As we continue to sequester ourselves at home, many of us are adding more houseplants to our homes or apartments and planning for expansion of outdoor flower and vegetable gardens later this spring.
Houseplants have many advantages. Not only do they add beauty and color to a room, but they can help make the room healthier. Studies have shown that some plants may help remove air pollutants, and if nothing else, can help you feel less stressed and more creative. A few of these helpful plants include certain species of palms (Rhapsis excelsa and Chrysalidocarpus lutescens), rubber plant (Ficus spp.), English ivy (Hedera helix), Boston fern (Nephrolepsis exaltata), Chinese evergreen (Aglaonema), philodendron vines, and snake plant (Sanseveiria).
The most popular houseplants for 2021 are expected to be those with patterned or textured foliage, those that are edible (i.e., herbs, edible flowers/foliage, and “mini” vegetables), and those that do well in low light. And of course, many of us would add easy maintenance to that list. With those criteria in mind, we scoured the University of Maryland Extension Service and several other websites for a few of the most often recommended plants.
This past year, the fiddle leaf fig (Ficus lyrata) has been quite popular, but plant prognosticator and long-time columnist Joyce Mast predicts that Ficus altissima (the omnipresent rubber tree) will take over in 2021 because it is easier to care for and has “velvety variegated leaves” (https://www.treehugger.com/top-houseplant-trends). F. altissima grows to be quite large, can survive low light, and is well known for both its ability to remove toxins from the air, and for its low maintenance. In fact, it has long been a very popular office plant, probably because of that last reason.
Other plants Mast recommends for their foliage include Anthurium hookeri, A. crystallinum, and several species of Alocasia (A. black velvet, polly, regal shield, and frydek). Alocasias like moist but not overly saturated soil and bright to medium indirect light. Although they all have long, deeply heart-shaped leaves with prominent white veins, individual species vary. For example, A. polly’s leaves are sharply scalloped, almost like holly leaves. A. regal shield, also known as elephant ears, has rather broad leaves and may grow quite large or tall indoors.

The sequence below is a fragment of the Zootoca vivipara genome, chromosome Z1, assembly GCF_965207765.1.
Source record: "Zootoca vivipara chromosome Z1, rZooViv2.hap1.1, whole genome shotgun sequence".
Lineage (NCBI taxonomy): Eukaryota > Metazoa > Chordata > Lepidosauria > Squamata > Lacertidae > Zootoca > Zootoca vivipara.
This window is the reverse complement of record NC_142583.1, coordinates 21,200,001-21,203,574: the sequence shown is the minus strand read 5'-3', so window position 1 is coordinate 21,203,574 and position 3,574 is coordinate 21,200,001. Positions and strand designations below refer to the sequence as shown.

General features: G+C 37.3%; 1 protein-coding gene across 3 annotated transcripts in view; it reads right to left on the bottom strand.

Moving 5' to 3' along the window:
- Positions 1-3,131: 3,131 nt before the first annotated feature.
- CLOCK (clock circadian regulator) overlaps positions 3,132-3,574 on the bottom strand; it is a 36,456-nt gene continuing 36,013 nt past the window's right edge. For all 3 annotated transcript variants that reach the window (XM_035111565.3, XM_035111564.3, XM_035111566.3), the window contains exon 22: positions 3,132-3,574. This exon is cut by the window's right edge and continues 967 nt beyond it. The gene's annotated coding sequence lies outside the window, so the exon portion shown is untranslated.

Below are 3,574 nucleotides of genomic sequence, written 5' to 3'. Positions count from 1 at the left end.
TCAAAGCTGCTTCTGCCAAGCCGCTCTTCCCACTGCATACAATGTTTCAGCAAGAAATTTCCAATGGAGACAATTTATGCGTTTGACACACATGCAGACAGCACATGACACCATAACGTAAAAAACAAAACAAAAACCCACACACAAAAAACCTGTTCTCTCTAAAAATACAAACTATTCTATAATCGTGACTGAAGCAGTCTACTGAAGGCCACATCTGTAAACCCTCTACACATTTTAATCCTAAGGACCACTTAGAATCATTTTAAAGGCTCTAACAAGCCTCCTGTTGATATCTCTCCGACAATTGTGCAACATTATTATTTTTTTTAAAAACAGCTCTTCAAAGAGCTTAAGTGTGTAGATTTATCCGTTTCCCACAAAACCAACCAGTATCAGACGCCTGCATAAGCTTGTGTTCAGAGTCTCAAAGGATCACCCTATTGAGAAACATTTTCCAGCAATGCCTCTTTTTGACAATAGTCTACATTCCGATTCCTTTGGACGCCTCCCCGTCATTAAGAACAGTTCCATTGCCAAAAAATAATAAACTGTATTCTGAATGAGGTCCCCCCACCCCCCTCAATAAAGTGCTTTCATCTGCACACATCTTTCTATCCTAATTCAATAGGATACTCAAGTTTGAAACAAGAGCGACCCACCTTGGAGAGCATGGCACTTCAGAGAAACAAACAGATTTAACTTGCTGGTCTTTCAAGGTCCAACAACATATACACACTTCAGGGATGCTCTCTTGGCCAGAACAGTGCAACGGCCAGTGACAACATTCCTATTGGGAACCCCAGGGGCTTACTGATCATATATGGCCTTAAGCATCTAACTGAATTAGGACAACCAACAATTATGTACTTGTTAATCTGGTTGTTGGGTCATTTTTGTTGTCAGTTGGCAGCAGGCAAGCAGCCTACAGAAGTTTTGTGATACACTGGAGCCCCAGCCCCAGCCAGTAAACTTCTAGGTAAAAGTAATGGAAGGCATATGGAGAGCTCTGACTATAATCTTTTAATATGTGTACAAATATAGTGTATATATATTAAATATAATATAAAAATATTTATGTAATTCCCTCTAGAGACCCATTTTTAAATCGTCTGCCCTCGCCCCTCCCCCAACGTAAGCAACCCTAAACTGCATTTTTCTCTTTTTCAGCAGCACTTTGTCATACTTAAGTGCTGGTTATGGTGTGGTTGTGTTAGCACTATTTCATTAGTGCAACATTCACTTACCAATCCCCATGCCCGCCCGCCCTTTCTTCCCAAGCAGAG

You may have potted up some of your herbs last fall for continued use in the kitchen this winter. Basil, rosemary, sage, chervil and thyme grow well inside to use for cooking — or just grow them indoors for their unique scents. Mint is another that does well inside. It can be quite a thug and very invasive in the garden outside. Next fall, you’ll want to check the University of Maryland Extension Service (https://extension.umd.edu/sites/extension.umd.edu/files/_docs/programs/hgic/HGIC_Pubs/houseplants_seasonal/HG%20105OverwinteringTropicalPlants_2018.pdf) to see other herbs or edible plants you can bring inside, and what kind of light, moisture levels, etc., they’ll need.
If you brought in tropical plants from outdoors last fall, you’ve probably already treated them for pests and dealt with leaves yellowing and dropping before they became accustomed to the changes in light and atmosphere. Once inside last October, my brugemania initially lost all of its leaves, although the coleus at its base has maintained color and leaves. I sequestered brugemania in a spare room and watered it regularly. Despite the low light of the room, leaves are once more beginning to grow from the brugemania stalk.
According to the The University of Maryland Extension Service website, “Supplemental lighting with cool white florescent lights can improve survival [of tropical plants]. Don’t expect the plants to grow much, if at all, during the winter months because the light conditions are simply too low.
When plants receive reduced light, their need for water also declines. It is very important not to overwater them, especially during the initial adjustment period. Water only when the soil is dry. Remember, the larger the pot, the longer it takes for the soil to dry.”
Plants that do well indoors in medium to low light include various species of snake plant (Sansevieria), philodendron vine, pothos vine (Scindapsis; related to philodendron), peace lily (Spathiphyllum), Chinese evergreen (Aglaonema), and dracaena. Beware: While most plants grow very little in low-light conditions, others can grow several feet.
For more information about gardening, virtual seminars, the next Master Gardener certification classes, and other announcements, visit http://extension.umd.edu/frederick-county/home-gardening, or call 301-600-1596.